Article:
What does this tell us? Based on the TEDS data, the comparative success of the administration in COVID-19 policy—especially in the early days of the pandemic—appears to have improved evaluations of President Tsai, consistent with research on officials benefiting from crisis responses. While evaluations unsurprisingly remain strongest among DPP supporters and lower among opposition parties, partisan proclivities alone do not explain the linkage between pandemic policies and evaluations of Tsai. That these effects remain evident two years into the pandemic suggests acknowledgement of the administration’s efforts, while also demonstrating declining support for the government’s divisive “coexist with COVID” policy.
In addition, this boost does not seem disproportionate to evaluations in other policy areas, providing greater context than aggregate satisfaction on pandemic policies would suggest. However, with increased outbreaks in the second half of 2022 and the DPP’s poor performance in November’s local elections, it is unclear whether a lame duck President Tsai will continue to receive a modest bump in evaluations going forward. Nor is it clear, in the absence of critical election rhetoric, whether views on COVID-19 policy may bounce back, as seen in South Korea in 2020. Overall, the evidence suggests that COVID-19 policies, when popular, did not crowd out attention to traditional policy concerns—but, as seen elsewhere, increasingly were evaluated through partisan lenses.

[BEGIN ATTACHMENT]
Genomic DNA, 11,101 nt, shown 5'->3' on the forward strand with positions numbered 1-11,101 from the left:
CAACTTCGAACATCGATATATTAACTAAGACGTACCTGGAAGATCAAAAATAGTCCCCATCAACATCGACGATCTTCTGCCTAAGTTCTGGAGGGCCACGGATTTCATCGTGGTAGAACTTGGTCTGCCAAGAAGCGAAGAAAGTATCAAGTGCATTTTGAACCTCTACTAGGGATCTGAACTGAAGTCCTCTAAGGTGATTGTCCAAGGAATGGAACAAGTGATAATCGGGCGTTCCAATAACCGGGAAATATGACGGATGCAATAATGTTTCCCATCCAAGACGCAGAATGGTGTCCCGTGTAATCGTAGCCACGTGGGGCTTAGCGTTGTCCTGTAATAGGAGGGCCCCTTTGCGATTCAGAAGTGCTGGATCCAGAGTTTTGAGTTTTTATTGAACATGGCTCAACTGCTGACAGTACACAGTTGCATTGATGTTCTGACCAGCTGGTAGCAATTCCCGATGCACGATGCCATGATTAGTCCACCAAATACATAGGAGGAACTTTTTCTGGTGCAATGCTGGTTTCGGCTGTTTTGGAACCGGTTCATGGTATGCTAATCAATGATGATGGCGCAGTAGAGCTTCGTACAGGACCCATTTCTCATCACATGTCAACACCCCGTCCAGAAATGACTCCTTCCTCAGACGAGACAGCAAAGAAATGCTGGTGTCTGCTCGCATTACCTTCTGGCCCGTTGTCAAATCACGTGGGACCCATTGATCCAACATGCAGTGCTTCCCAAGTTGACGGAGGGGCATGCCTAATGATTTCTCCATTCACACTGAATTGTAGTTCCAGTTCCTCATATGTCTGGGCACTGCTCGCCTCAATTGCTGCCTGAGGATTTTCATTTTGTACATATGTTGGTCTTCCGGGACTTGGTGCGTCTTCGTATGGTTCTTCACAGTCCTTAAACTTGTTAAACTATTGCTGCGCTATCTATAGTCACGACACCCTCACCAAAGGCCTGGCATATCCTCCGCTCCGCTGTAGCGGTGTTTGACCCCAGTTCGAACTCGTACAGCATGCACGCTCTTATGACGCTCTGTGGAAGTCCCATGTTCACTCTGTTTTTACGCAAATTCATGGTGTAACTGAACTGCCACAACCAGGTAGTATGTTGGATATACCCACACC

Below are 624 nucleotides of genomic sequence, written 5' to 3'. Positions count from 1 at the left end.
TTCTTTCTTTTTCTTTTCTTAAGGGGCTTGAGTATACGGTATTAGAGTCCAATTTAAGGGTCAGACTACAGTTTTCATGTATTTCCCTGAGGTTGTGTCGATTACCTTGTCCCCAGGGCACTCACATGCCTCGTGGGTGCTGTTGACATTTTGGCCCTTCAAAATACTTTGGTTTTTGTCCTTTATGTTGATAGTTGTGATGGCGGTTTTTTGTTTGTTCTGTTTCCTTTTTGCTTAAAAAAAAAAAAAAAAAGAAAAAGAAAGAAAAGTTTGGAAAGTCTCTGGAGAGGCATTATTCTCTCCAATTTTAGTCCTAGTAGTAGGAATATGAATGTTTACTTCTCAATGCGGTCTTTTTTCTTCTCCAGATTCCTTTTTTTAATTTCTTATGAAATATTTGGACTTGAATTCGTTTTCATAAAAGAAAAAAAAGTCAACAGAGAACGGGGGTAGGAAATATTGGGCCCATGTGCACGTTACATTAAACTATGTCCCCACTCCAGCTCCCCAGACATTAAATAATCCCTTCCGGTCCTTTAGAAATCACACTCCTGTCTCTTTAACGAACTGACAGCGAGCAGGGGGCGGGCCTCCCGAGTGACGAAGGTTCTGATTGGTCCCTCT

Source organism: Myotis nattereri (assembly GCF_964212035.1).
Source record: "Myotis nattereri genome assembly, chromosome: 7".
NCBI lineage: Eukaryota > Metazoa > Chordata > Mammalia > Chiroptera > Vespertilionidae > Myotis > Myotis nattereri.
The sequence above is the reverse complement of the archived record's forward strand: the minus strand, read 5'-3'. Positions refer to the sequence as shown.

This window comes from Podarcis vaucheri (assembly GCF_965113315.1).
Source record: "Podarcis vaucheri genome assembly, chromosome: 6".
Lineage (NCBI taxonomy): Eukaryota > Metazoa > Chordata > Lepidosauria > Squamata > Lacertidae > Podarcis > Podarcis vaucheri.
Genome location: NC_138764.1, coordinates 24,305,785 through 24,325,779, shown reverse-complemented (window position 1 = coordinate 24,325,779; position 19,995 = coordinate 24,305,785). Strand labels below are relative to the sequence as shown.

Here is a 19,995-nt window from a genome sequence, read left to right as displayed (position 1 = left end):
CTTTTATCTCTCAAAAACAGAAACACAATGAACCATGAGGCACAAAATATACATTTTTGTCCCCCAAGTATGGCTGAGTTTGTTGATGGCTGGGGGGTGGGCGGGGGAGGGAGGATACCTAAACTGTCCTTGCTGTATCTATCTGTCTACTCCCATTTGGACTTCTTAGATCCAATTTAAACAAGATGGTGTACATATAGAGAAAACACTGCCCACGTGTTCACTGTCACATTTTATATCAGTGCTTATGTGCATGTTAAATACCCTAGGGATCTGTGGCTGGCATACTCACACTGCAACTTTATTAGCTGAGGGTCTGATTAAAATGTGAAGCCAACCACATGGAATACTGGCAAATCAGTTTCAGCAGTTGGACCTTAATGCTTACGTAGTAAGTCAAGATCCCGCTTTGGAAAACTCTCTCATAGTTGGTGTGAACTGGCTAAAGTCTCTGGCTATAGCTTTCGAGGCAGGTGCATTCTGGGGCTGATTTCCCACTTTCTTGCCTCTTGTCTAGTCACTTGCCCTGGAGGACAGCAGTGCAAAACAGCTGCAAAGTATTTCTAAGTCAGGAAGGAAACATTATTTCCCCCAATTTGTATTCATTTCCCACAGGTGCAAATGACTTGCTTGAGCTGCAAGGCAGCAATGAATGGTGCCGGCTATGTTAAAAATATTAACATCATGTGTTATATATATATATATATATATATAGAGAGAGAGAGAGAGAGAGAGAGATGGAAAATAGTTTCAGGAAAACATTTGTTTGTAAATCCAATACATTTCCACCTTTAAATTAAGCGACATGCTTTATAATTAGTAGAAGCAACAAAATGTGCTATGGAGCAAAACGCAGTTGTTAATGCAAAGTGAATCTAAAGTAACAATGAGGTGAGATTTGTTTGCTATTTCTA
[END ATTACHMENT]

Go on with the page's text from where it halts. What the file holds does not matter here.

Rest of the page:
The main point: While the Taiwan government’s handling of the COVID-19 pandemic has influenced overall perceptions of President Tsai Ing-wen’s performance, traditional issues like cross-Strait relations and national defense remain more significant.